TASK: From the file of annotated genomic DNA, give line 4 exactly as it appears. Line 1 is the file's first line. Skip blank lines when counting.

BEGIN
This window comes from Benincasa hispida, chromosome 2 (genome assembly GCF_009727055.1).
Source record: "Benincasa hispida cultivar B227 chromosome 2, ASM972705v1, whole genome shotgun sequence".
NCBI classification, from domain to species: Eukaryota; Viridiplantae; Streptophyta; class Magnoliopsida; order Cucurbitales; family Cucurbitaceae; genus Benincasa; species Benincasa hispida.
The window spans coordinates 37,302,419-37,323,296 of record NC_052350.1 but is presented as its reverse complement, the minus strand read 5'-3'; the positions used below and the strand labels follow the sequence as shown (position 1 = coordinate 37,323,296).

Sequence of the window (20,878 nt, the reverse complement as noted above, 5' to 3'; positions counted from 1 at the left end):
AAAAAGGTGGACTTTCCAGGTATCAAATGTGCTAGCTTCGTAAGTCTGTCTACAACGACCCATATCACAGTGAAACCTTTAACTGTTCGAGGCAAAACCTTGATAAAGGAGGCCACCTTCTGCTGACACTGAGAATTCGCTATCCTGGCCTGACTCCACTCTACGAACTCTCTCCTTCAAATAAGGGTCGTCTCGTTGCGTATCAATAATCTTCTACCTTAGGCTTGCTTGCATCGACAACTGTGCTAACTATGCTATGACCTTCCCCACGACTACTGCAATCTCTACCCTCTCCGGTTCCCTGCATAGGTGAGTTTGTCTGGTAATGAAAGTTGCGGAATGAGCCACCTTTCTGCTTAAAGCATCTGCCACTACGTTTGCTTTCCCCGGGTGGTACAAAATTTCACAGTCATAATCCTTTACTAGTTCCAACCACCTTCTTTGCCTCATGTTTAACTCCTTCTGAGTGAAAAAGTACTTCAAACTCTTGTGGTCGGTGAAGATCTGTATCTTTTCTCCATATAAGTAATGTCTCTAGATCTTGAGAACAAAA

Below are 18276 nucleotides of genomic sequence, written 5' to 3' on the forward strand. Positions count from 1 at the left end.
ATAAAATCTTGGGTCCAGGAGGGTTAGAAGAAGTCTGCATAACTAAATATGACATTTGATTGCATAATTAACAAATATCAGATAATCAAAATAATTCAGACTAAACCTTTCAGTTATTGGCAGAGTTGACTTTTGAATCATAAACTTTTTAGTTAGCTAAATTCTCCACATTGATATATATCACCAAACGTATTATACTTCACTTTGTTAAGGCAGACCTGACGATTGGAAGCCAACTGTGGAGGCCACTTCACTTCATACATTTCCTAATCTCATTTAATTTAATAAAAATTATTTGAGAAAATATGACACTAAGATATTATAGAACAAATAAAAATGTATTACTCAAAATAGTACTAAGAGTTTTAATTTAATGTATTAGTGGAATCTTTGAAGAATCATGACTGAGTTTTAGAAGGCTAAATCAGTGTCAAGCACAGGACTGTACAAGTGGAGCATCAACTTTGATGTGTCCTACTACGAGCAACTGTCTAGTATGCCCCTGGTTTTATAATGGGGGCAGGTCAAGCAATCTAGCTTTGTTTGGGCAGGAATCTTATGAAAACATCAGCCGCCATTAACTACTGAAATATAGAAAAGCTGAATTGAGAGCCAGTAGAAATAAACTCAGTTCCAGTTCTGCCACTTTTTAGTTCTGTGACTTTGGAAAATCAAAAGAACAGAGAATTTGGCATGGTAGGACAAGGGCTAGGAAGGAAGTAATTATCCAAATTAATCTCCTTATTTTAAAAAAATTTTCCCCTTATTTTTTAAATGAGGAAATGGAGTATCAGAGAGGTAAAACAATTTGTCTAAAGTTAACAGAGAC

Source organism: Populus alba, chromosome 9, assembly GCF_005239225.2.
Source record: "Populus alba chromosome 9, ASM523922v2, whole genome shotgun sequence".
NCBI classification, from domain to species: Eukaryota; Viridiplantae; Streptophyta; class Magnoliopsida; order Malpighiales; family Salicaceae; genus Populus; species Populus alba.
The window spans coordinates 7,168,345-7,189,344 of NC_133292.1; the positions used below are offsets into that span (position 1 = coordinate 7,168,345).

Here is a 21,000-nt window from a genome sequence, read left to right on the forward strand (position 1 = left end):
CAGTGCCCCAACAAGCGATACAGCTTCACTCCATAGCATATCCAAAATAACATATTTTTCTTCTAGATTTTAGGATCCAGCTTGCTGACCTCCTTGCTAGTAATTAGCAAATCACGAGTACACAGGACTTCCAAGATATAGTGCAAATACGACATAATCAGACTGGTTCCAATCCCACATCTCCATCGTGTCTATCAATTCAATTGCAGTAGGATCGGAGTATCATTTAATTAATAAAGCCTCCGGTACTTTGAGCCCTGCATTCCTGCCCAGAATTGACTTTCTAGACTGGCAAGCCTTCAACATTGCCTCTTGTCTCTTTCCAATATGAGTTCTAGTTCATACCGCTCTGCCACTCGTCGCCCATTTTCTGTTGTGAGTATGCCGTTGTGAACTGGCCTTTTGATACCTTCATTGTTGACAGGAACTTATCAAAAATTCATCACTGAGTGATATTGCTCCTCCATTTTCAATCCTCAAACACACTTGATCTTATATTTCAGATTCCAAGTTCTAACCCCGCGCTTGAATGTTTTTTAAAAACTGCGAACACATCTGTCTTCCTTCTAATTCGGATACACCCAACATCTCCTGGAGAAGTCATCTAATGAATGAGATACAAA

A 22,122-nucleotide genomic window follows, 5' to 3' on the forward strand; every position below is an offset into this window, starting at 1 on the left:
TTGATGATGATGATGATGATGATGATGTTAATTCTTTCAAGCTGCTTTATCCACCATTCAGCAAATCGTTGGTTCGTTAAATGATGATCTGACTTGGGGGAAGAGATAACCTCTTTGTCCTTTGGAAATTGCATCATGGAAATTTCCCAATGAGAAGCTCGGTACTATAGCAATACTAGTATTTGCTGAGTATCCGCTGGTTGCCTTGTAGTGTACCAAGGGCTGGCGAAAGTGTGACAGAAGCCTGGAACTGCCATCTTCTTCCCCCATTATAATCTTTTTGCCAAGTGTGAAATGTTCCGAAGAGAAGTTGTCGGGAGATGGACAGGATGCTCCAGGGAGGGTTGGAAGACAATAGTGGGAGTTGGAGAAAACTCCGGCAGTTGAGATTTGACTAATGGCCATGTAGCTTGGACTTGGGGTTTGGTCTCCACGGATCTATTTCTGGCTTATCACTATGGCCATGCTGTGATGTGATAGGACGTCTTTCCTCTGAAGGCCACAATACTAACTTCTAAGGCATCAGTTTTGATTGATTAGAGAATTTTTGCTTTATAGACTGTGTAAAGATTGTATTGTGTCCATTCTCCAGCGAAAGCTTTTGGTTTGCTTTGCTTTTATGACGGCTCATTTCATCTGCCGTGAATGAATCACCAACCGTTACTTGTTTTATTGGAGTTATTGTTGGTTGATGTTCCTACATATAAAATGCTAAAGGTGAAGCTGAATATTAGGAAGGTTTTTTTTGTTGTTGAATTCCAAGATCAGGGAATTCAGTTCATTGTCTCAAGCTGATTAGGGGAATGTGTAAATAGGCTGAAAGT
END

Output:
The window spans coordinates 37,302,419-37,323,296 of record NC_052350.1 but is presented as its reverse complement, the minus strand read 5'-3'; the positions used below and the strand labels follow the sequence as shown (position 1 = coordinate 37,323,296).